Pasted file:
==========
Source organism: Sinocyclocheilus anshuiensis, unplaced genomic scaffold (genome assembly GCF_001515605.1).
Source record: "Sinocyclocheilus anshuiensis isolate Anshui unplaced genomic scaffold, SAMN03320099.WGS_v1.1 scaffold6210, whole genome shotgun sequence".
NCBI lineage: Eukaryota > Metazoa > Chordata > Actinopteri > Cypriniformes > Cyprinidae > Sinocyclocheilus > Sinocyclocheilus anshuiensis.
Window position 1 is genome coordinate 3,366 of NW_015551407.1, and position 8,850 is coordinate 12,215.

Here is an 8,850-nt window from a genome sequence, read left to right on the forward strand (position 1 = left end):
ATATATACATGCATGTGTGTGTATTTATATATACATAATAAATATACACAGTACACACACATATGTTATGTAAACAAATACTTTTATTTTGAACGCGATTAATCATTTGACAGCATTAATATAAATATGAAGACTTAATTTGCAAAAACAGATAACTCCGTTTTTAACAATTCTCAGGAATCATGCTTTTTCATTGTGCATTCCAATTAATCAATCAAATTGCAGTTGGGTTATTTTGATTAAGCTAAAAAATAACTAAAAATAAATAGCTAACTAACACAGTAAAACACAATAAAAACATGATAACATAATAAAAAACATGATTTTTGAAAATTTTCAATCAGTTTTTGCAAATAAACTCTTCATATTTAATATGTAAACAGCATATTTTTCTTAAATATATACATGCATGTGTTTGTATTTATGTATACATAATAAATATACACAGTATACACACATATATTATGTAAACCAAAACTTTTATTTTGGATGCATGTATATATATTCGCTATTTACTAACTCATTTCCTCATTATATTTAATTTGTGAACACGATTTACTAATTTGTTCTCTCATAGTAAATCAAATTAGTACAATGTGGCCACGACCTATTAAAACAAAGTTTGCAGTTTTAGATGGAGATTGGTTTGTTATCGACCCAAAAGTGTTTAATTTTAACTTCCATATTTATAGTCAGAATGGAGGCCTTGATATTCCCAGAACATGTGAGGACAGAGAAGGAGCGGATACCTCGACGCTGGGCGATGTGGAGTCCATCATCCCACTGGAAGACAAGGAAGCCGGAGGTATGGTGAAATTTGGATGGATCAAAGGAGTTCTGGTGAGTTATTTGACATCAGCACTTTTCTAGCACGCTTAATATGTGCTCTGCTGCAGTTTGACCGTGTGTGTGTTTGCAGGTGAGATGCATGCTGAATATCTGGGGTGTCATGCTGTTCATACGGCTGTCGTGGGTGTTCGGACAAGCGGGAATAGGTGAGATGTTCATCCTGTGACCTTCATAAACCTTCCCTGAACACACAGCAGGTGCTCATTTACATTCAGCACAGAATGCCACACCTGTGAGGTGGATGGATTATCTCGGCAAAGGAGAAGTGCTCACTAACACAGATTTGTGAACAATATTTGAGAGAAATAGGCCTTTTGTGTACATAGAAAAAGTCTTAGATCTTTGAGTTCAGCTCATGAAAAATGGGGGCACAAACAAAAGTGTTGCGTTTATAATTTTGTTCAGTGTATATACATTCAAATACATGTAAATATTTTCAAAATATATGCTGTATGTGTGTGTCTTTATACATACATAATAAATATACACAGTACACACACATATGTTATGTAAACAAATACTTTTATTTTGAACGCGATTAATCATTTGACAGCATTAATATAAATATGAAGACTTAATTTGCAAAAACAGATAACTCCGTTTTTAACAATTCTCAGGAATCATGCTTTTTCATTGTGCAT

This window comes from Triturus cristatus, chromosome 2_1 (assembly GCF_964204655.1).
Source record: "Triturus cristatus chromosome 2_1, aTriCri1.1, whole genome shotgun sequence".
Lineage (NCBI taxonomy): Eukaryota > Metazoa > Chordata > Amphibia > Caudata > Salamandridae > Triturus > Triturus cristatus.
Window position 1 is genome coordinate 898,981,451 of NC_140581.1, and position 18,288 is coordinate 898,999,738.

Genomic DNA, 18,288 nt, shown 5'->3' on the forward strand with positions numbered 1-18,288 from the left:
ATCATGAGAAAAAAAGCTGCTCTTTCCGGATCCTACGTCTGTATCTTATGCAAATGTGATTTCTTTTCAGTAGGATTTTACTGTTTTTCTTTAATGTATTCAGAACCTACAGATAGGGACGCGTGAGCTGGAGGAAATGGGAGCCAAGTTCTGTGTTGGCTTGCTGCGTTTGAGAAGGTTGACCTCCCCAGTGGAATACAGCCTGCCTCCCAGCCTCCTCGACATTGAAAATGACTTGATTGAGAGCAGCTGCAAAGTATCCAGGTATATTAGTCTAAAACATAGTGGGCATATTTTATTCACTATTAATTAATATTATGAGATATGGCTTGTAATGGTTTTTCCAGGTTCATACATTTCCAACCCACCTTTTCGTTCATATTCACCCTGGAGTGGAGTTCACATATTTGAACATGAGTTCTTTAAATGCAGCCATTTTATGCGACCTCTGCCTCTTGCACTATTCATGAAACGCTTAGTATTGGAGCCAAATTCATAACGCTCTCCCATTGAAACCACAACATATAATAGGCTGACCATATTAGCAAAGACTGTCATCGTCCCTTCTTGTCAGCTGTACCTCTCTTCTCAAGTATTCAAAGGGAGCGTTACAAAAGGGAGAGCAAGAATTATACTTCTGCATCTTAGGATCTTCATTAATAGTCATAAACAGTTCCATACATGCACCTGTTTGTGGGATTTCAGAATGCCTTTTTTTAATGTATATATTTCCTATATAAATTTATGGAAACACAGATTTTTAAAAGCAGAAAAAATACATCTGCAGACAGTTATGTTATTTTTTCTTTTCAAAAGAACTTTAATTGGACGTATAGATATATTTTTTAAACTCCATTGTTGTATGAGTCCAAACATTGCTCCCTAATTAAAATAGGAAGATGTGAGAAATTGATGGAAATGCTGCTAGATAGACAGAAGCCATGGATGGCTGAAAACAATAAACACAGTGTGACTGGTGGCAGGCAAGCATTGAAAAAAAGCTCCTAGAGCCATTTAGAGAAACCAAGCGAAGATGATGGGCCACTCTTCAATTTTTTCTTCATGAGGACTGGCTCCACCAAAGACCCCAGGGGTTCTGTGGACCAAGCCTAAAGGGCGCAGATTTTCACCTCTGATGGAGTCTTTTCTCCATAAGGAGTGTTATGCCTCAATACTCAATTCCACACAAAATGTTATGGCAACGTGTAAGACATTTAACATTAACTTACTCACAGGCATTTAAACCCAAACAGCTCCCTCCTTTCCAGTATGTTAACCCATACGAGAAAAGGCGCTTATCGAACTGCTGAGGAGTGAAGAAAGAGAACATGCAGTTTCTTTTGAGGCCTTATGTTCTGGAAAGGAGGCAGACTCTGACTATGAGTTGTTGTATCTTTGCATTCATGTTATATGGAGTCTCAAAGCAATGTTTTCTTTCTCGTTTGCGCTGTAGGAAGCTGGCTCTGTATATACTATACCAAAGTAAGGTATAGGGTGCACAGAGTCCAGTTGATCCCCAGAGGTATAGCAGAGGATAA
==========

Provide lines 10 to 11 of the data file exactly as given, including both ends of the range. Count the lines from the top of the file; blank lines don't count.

Window position 1 is genome coordinate 898,981,451 of NC_140581.1, and position 18,288 is coordinate 898,999,738.

Genomic DNA, 18,288 nt, shown 5'->3' on the forward strand with positions numbered 1-18,288 from the left: